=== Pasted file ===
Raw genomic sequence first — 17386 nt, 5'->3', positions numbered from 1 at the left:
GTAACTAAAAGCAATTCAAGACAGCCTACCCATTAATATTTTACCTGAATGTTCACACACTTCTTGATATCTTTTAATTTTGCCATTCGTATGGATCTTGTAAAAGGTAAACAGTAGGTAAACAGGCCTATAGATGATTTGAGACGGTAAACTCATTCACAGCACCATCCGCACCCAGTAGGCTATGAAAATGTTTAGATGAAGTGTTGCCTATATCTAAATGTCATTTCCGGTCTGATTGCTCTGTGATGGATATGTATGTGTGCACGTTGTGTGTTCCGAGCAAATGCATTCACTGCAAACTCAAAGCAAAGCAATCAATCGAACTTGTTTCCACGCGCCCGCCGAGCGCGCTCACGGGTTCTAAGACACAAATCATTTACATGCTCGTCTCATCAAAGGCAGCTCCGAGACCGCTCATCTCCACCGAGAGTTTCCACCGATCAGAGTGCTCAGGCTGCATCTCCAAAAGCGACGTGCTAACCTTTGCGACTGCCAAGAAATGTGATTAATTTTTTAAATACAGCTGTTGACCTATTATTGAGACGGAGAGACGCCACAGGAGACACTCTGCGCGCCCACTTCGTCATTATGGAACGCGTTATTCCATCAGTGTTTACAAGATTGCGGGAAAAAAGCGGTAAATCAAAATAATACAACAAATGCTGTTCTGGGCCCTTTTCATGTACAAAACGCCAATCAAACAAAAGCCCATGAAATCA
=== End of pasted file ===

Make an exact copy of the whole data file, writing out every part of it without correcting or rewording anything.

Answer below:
Raw genomic sequence first — 17386 nt, 5'->3', positions numbered from 1 at the left:
GTAACTAAAAGCAATTCAAGACAGCCTACCCATTAATATTTTACCTGAATGTTCACACACTTCTTGATATCTTTTAATTTTGCCATTCGTATGGATCTTGTAAAAGGTAAACAGTAGGTAAACAGGCCTATAGATGATTTGAGACGGTAAACTCATTCACAGCACCATCCGCACCCAGTAGGCTATGAAAATGTTTAGATGAAGTGTTGCCTATATCTAAATGTCATTTCCGGTCTGATTGCTCTGTGATGGATATGTATGTGTGCACGTTGTGTGTTCCGAGCAAATGCATTCACTGCAAACTCAAAGCAAAGCAATCAATCGAACTTGTTTCCACGCGCCCGCCGAGCGCGCTCACGGGTTCTAAGACACAAATCATTTACATGCTCGTCTCATCAAAGGCAGCTCCGAGACCGCTCATCTCCACCGAGAGTTTCCACCGATCAGAGTGCTCAGGCTGCATCTCCAAAAGCGACGTGCTAACCTTTGCGACTGCCAAGAAATGTGATTAATTTTTTAAATACAGCTGTTGACCTATTATTGAGACGGAGAGACGCCACAGGAGACACTCTGCGCGCCCACTTCGTCATTATGGAACGCGTTATTCCATCAGTGTTTACAAGATTGCGGGAAAAAAGCGGTAAATCAAAATAATACAACAAATGCTGTTCTGGGCCCTTTTCATGTACAAAACGCCAATCAAACAAAAGCCCATGAAATCA